Resolution, not Dissolution

In a sport as cerebral as sailing, there’s a certain psychological self-awareness needed in order to stay motivated while on the racing circuit. The sailor needs to understand how each event—each piece of their campaign—fits into the larger picture to remember why they are going through the campaign in the first place. It often helps to remind ourselves why we work so hard at it, whether we’re pursuing a major championship down the line, or just enjoying each race as it comes. Without genuinely wanting to be at a regatta and feeling that they need to be there, a sailor who’s been on the road a little too long can find their motivation waning and performance suffering. Keeping motivation up is just as important off the water, whenever we set a challenging goal.

With the arrival of the New Year, people everywhere have set their New Year’s Resolution, that promise we make to ourselves intended to serve as a basis for our personal growth. Resolutions, like any goal, are often a considerable mental challenge. All too often, resolution turns to dissolution as we instinctively return to our normal routines and habits and lose sight of our objective, often in the first few weeks. The motivation to keep at the new challenge gets lost when we start to feel that the costs are outweighing the benefits and our efforts aren’t paying off. To have the patience and will to push through those rough moments, we need to know why we set off on our goal in the first place, and why it matters to us.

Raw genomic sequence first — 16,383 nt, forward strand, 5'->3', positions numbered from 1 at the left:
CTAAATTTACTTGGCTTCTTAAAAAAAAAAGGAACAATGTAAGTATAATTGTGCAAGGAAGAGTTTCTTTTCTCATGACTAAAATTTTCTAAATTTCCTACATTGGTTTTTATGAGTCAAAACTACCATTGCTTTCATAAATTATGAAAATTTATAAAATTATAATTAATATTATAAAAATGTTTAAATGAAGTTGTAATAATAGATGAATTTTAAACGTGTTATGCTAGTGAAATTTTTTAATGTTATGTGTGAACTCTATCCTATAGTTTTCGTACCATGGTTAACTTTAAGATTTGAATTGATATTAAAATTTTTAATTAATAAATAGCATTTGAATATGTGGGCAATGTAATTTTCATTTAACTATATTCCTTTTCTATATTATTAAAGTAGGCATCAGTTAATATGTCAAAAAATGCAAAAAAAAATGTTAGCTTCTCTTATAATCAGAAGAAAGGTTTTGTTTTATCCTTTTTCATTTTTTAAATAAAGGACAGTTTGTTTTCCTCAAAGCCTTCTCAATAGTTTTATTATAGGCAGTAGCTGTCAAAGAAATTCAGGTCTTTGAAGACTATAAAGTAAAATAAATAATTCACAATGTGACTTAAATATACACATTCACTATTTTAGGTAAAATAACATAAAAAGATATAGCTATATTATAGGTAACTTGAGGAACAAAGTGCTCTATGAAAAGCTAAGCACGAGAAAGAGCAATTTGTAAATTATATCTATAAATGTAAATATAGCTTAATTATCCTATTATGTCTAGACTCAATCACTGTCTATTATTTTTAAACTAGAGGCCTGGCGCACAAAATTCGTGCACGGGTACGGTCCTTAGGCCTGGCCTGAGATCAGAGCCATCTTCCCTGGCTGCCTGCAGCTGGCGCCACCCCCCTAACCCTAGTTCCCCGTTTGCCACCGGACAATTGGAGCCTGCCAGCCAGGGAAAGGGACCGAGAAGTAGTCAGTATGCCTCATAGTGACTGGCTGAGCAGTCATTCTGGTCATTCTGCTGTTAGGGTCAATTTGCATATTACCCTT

We put a lot of thought into the “what” and the “how” of our new goals, but the “why” is often lost in the process. Remember that “resolution” by definition refers to one’s will and determination. It therefore wouldn’t make sense to set a goal that wasn’t genuinely important to you. Too many people set Resolutions out of feelings of guilt or a sense of obligation, rather than pursuing what they genuinely want out of themselves and out of life, but goals should be a reflection of our own desires, not of anyone else’s. When we are most determined to accomplish something, it’s because we really care about it, so make sure that your Resolution is something that you feel in your heart is necessary and/or rewarding.

Your New Year’s Resolution, like any worthy goal, should be something that you really want and need for your life. When you can stay genuinely and enthusiastically connected to your goal, keeping after it doesn’t seem like such a chore. Your Resolution may present a difficult challenge, but if you treat it as a campaign with an attainable objective that truly appeals to you, your odds of success will be greatly improved.

Good Sailing!

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